Unions allege school district violated state law
June 2, 2009
By Chantelle Lusebrink
Union groups attended a school board meeting May 27 and alleged that Issaquah School District officials violated state law by not using union apprentices in construction projects.Before the meeting, fliers were dispersed at Issaquah High School, the district administration building and local stores around the city.
Union officials claim district officials didn’t follow 2007 state mandates requiring 15 percent apprenticeship program utilization for the Issaquah High School remodel.
“What the district has done is use a loophole in the law to not require current state apprenticeship requirements,” said Ben Freitag, a King County building organizer for the International Union of North America in the Puget Sound area. “In this situation, their bond is pre-2007, so they don’t have to require 15 percent apprenticeship utilization. But they could have.
“We would like to have seen them do the right thing, to go beyond the call here and require what the current state mandate is for apprenticeship utilization for the Issaquah High School project,” he added.
Steve Crawford, director of capital projects for the district, said district officials are following every state law.
“The state did increase the percentage of apprenticeship program training in the new legislative session to 15 percent,” Crawford said. “However, they did recognize that there is a cost impact, because you are basically adding more trainees to any project and that translates to a cost in labor. In recognition of that, they excluded any projects that were using voter approved funds approved prior to July 2007.”
That means all projects budgeted from the 2006 voter approved construction bond aren’t mandated to follow the new 15 percent apprenticeship mandates, he said.
“So, when they say in fliers that we didn’t abide by the law, they are wrong,” he said.
Since the projects weren’t budgeted with a 15 percent apprenticeship rate in mind, there simply isn’t enough funding to add those on to the project costs today, Crawford said.
“The state realized that and didn’t want to put an unfunded mandate on school districts,” he said, adding that district officials won’t pull the contract and re-award it.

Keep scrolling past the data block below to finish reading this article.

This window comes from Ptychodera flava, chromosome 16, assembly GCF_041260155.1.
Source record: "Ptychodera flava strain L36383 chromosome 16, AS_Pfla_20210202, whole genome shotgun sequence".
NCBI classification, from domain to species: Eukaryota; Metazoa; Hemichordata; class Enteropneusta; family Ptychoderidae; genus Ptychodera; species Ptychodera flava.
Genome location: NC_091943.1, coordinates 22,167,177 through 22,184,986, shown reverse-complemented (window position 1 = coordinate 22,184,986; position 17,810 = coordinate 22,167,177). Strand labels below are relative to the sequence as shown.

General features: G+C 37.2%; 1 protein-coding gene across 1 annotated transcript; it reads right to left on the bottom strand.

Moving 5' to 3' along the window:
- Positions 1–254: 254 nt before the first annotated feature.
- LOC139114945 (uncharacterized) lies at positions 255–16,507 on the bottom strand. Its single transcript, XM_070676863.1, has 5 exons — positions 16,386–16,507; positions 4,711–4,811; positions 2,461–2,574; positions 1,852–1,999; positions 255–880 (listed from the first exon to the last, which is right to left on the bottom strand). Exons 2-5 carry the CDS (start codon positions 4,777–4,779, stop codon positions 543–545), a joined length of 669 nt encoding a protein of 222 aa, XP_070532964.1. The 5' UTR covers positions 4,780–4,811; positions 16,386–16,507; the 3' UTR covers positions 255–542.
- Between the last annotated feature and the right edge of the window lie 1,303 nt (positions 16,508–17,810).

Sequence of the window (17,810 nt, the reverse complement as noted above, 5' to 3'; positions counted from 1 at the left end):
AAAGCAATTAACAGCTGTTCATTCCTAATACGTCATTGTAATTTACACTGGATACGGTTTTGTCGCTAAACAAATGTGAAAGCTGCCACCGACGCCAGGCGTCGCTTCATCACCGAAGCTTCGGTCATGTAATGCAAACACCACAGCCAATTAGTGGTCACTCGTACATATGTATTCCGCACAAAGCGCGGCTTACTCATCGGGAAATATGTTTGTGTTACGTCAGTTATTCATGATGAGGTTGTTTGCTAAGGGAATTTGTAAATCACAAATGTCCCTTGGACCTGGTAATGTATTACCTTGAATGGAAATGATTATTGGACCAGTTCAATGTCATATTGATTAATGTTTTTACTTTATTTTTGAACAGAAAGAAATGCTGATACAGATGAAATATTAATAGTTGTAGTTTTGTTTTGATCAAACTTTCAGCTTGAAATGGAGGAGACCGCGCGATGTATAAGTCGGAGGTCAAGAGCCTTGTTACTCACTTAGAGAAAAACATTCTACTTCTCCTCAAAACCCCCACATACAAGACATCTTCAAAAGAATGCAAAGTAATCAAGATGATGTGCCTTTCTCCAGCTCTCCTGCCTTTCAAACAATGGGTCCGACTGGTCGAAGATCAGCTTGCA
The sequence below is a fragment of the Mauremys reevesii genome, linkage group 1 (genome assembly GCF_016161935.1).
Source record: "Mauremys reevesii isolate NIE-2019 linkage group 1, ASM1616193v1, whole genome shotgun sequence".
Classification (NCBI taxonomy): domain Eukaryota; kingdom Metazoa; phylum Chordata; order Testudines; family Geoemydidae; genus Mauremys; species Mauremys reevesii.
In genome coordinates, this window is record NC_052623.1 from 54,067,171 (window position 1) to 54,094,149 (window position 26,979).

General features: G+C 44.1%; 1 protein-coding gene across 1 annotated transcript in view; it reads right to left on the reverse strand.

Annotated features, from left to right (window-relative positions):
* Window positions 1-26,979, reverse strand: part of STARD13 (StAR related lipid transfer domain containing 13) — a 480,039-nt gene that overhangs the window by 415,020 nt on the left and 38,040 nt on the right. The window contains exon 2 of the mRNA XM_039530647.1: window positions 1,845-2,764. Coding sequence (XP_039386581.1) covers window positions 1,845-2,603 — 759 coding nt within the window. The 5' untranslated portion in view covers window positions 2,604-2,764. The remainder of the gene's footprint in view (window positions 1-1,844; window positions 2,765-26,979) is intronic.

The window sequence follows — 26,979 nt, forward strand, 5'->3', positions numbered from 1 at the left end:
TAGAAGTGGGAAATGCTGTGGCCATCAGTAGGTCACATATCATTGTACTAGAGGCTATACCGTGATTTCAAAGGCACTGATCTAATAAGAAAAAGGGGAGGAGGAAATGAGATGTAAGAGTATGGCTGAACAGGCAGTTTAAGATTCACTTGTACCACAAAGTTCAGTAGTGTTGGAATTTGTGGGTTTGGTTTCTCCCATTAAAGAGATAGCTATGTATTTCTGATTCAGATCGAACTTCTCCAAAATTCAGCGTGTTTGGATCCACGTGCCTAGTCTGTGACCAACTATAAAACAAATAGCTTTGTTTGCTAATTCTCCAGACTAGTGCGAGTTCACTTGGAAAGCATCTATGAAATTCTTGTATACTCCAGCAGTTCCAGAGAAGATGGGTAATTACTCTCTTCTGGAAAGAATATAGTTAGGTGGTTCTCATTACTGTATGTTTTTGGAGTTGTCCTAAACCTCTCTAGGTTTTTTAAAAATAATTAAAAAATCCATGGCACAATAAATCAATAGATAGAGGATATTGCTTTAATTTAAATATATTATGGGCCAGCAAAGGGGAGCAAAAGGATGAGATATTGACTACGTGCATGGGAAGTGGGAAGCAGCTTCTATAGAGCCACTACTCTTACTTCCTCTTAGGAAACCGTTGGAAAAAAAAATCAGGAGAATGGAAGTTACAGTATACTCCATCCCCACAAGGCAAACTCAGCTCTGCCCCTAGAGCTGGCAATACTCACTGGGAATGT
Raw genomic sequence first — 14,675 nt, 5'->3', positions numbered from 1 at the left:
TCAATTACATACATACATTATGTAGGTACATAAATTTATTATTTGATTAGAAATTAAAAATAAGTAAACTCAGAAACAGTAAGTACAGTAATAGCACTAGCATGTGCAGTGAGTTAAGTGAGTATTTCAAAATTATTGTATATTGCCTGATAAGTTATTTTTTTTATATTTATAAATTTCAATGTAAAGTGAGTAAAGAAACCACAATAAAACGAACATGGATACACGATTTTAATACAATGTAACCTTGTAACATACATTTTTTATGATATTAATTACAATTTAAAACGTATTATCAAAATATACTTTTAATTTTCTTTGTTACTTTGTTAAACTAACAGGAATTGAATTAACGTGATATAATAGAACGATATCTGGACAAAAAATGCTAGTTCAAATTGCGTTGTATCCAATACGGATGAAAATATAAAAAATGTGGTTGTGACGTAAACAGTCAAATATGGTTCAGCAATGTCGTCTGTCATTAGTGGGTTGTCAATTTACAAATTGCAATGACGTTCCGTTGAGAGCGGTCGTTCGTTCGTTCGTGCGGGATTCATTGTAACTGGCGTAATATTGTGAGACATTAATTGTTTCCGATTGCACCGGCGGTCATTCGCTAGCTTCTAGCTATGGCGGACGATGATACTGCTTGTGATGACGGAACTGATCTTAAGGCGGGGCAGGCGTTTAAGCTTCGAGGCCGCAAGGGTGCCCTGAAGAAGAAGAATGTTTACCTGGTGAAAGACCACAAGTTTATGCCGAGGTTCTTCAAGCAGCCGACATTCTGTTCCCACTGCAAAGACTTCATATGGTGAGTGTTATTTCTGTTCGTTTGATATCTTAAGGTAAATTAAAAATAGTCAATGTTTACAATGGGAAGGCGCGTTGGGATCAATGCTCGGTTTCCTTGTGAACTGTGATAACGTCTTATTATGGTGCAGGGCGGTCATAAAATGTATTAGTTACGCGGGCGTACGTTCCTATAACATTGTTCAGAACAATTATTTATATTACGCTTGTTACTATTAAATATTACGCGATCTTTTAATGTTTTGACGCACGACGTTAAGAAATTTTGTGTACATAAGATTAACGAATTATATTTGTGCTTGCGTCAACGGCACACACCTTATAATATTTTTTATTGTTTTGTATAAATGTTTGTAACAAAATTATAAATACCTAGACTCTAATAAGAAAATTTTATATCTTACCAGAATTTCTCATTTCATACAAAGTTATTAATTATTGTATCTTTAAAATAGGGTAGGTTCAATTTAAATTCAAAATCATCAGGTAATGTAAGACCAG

The issues are coming up now because of the recession, he added.
“It is a very competitive market now and people are getting very tight. There are contractors and subcontractors bidding on work to basically pay overhead and keep people employed,” he said.
When asked why union workers didn’t dominate contracts for Issaquah High School, Crawford said the state’s bid law has a lot to do with it.
District officials are required by law to take the lowest responsible bidder on a contract, Crawford said.
For example, school board members awarded a tentative contract for the new elementary school, near Pine Lake, May 27 to Babbit Neuman Construction because they submitted the lowest bid at $14.36 million.
“It is my understanding that, currently, union wage rates are higher than prevailing wage rates by $3 to $4, and that they have bargaining agreements that call for increases for another $2 to $3 an hour, so they are falling further behind,” Crawford said.
“I disagree where apprentice mandates cost more money,” Freitag said. “The main reason is that an apprentice makes less money. They start at 50 percent to 60 percent of what a journeyman makes on the pay scale.”
When building the third runway at Seattle-Tacoma International Airport, officials saved money by using apprentices, Freitag said, adding that he doesn’t believe union workers make more than other prevailing wageworkers.
The Issaquah High School project has about 41 percent union workers, Crawford said.
A calculation of the percentage of union workers for the new elementary school hasn’t been done yet, but major subcontractors for the heating and ventilation systems, and plumbing and electrical work are union workers, he added.
Reach Reporter Chantelle Lusebrink at 392-6434, ext. 241, or email@example.com. Comment on this story at www.issaquahpress.com.